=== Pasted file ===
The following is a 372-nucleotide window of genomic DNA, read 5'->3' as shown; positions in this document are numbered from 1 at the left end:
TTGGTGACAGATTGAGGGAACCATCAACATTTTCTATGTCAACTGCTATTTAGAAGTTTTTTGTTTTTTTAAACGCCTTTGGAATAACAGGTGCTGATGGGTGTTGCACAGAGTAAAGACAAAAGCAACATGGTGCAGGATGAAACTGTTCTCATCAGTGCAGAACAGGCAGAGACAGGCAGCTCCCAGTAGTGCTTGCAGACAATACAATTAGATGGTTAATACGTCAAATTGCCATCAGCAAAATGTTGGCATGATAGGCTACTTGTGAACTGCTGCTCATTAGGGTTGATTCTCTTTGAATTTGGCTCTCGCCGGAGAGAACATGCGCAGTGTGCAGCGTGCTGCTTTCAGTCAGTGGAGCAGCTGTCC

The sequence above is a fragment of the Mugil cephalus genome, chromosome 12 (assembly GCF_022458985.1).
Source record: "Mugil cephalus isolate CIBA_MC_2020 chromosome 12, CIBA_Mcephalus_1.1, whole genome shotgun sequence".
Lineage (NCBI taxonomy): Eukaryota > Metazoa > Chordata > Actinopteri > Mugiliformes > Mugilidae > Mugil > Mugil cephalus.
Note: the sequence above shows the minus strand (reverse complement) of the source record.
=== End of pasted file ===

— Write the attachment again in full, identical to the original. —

The following is a 372-nucleotide window of genomic DNA, read 5'->3' as shown; positions in this document are numbered from 1 at the left end:
TTGGTGACAGATTGAGGGAACCATCAACATTTTCTATGTCAACTGCTATTTAGAAGTTTTTTGTTTTTTTAAACGCCTTTGGAATAACAGGTGCTGATGGGTGTTGCACAGAGTAAAGACAAAAGCAACATGGTGCAGGATGAAACTGTTCTCATCAGTGCAGAACAGGCAGAGACAGGCAGCTCCCAGTAGTGCTTGCAGACAATACAATTAGATGGTTAATACGTCAAATTGCCATCAGCAAAATGTTGGCATGATAGGCTACTTGTGAACTGCTGCTCATTAGGGTTGATTCTCTTTGAATTTGGCTCTCGCCGGAGAGAACATGCGCAGTGTGCAGCGTGCTGCTTTCAGTCAGTGGAGCAGCTGTCC

The sequence above is a fragment of the Mugil cephalus genome, chromosome 12 (assembly GCF_022458985.1).
Source record: "Mugil cephalus isolate CIBA_MC_2020 chromosome 12, CIBA_Mcephalus_1.1, whole genome shotgun sequence".
Lineage (NCBI taxonomy): Eukaryota > Metazoa > Chordata > Actinopteri > Mugiliformes > Mugilidae > Mugil > Mugil cephalus.
Note: the sequence above shows the minus strand (reverse complement) of the source record.